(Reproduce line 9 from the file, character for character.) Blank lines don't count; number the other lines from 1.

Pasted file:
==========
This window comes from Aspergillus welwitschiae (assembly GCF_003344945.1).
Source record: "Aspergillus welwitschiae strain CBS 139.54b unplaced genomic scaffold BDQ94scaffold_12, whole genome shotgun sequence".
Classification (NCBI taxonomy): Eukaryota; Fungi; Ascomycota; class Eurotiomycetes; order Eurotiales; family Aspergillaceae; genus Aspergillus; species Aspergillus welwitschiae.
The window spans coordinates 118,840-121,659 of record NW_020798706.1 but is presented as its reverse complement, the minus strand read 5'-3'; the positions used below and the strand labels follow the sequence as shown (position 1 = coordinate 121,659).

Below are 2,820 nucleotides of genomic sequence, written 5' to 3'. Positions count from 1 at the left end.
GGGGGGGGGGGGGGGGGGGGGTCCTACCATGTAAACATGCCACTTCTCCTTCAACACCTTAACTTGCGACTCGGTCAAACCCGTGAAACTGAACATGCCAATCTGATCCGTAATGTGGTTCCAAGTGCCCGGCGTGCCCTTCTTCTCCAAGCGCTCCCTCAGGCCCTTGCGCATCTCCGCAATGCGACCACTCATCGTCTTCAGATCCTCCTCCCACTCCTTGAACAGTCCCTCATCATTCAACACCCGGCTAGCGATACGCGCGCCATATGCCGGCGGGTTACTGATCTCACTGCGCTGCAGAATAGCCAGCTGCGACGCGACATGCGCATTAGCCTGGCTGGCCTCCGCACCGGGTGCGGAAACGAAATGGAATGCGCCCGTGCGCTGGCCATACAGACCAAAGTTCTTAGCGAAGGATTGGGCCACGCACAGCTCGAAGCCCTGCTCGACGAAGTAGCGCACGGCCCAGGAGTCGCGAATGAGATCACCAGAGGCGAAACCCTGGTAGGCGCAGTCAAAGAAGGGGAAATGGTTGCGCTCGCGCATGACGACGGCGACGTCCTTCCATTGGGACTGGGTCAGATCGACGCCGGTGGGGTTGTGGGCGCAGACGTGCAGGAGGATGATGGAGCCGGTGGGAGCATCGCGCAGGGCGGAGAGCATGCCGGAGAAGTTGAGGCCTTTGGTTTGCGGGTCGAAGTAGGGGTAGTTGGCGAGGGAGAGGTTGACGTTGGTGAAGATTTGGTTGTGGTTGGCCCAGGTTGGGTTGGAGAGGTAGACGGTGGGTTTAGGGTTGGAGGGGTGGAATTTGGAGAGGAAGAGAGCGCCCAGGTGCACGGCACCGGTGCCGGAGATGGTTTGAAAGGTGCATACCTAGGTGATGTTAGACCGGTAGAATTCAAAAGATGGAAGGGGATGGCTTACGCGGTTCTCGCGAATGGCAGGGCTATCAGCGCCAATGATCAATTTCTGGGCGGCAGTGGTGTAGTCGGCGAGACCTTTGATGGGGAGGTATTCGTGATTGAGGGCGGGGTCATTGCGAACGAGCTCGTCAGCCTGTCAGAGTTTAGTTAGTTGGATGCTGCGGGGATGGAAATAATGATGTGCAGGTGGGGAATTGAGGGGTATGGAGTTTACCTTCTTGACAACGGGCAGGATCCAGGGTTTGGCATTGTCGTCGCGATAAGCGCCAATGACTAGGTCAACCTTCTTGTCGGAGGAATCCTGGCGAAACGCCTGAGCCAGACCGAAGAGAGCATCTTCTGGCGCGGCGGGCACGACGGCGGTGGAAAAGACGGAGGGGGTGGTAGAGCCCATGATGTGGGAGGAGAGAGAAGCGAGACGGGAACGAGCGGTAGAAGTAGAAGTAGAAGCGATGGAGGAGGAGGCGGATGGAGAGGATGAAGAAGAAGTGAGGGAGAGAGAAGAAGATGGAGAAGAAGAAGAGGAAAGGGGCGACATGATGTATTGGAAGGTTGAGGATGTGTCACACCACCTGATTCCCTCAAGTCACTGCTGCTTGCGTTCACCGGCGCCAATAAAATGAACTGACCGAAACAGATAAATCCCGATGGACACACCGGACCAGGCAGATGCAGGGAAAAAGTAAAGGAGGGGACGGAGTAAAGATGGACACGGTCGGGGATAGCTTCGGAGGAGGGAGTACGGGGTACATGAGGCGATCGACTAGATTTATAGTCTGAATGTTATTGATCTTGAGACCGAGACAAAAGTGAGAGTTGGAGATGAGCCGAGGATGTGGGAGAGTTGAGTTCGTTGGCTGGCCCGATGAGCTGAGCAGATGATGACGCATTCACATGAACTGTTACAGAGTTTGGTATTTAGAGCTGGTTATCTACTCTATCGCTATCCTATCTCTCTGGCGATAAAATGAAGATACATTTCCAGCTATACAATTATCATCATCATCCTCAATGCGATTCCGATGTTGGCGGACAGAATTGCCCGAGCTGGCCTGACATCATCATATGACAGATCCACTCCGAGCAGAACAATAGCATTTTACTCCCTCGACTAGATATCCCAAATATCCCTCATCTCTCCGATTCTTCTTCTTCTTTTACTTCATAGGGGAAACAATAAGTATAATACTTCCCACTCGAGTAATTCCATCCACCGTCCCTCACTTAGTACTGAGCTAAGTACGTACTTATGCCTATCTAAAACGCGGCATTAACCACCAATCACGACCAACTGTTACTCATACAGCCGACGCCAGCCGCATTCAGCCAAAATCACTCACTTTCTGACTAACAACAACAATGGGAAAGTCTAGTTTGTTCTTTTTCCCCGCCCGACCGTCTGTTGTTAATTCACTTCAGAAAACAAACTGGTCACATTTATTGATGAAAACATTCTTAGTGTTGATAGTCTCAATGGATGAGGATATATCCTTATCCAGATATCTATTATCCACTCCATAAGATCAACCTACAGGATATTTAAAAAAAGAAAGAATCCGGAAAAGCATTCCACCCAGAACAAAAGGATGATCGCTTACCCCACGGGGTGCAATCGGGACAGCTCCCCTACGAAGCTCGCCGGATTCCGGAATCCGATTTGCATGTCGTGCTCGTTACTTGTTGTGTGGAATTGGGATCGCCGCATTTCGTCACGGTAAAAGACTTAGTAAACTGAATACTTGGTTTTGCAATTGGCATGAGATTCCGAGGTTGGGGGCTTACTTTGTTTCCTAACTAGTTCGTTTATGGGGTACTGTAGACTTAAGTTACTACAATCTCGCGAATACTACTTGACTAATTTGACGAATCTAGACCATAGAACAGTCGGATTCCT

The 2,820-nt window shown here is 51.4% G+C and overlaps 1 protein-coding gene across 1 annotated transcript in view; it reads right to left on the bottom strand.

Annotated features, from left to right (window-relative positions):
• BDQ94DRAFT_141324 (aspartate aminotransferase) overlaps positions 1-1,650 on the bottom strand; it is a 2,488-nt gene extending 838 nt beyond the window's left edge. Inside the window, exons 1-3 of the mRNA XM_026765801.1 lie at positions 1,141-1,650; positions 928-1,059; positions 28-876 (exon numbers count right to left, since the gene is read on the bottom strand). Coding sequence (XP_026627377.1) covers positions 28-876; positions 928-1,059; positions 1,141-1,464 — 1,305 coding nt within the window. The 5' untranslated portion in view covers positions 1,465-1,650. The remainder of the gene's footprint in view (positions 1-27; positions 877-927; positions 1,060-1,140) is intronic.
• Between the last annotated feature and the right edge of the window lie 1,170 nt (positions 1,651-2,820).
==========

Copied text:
• BDQ94DRAFT_141324 (aspartate aminotransferase) overlaps positions 1-1,650 on the bottom strand; it is a 2,488-nt gene extending 838 nt beyond the window's left edge. Inside the window, exons 1-3 of the mRNA XM_026765801.1 lie at positions 1,141-1,650; positions 928-1,059; positions 28-876 (exon numbers count right to left, since the gene is read on the bottom strand). Coding sequence (XP_026627377.1) covers positions 28-876; positions 928-1,059; positions 1,141-1,464 — 1,305 coding nt within the window. The 5' untranslated portion in view covers positions 1,465-1,650. The remainder of the gene's footprint in view (positions 1-27; positions 877-927; positions 1,060-1,140) is intronic.